On our recent trip to Ifaty that Sue mentioned in a recent post, we stayed overnight at Hotel Nautilus, where Sue and I and Paul and Maggie were in adjacent rooms under 10 yards from the beach. Around midnight, Sue woke up feeling too hot, and asked me to open the door. After a bit, we crept out in our nightclothes to admire the night sky. The moon had set several hours before, and the only lights were the stars and planets, and a couple of fishing boats far out. Paul and Maggie happened to wake too, and came out to join us. Paul has a passion for astronomy, and helped us understand what we could see.
And wow could we see things! Madagascar being so desperately poor, it has about the least light pollution of any country in the world. Not only could we see the Milky Way as milky (duh!) areas in the sky, but we could also see the smaller Magellanic Cloud and dimly discern the larger one. Andromeda was also visible.
Thanks to Paul, I can explain that the Magellanic Clouds (which an ignoramus like me would otherwise have thought of as strangely detached parts of the Milky Way) are actually other galaxies. Andromeda is also a galaxy -- the other and furthest galaxy visible to the naked eye. So we were seeing all four of these galaxies on the same night. The light from Andromeda left there almost three million years ago, long before homo sapiens evolved from our hominid ancestors.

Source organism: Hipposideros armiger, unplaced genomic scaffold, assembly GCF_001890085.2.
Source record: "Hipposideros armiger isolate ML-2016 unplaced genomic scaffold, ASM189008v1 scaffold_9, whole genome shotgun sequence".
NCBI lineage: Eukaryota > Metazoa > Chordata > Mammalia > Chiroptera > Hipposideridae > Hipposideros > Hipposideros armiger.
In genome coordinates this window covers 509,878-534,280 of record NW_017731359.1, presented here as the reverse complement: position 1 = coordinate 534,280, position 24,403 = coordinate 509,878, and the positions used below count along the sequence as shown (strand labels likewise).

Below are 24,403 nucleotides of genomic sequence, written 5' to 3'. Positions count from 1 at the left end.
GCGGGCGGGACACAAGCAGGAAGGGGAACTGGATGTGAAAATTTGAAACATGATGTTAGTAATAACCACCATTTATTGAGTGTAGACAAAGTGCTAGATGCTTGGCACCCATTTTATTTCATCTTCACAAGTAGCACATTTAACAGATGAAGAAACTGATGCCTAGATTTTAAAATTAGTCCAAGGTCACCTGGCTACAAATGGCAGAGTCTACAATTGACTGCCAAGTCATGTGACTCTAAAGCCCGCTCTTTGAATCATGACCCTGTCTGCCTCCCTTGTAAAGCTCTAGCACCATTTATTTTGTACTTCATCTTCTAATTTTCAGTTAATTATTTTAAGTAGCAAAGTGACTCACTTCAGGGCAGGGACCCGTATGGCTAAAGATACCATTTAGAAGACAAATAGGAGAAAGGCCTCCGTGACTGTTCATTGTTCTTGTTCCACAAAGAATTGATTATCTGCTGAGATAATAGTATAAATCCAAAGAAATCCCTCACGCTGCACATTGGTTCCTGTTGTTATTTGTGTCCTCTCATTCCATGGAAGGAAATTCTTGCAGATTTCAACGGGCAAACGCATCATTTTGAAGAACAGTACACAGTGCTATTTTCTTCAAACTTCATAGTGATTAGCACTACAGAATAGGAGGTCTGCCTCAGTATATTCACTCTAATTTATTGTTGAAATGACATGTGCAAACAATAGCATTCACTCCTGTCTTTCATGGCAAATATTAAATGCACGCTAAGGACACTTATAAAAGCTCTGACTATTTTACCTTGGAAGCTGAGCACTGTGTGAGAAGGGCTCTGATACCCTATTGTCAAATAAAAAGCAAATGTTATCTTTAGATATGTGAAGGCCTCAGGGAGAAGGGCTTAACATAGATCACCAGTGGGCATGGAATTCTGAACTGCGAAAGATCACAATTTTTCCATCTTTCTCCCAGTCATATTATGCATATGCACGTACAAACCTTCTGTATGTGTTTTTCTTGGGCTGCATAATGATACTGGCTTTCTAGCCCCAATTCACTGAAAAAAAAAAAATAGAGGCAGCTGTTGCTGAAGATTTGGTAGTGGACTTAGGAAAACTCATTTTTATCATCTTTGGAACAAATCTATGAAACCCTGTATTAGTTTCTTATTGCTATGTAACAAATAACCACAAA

There were also a magnificent host of individual stars in our own galaxy, of course. Of the planets, Venus and Mercury had already set, but Mars, Jupiter and Saturn were still visible. (The other planets are not visible to the naked eye, and so were unknown to the Ancients.)
I was the first to spot a shooting star that night as it made a bright but brief streak above me. But it was Sue who eventually saw the most -- five, IIRC.
Lying back on sun-loungers provided excellent viewing positions. The four of us stayed out until about 1:30am when Mars was just about to set below the horizon over the sea to the west.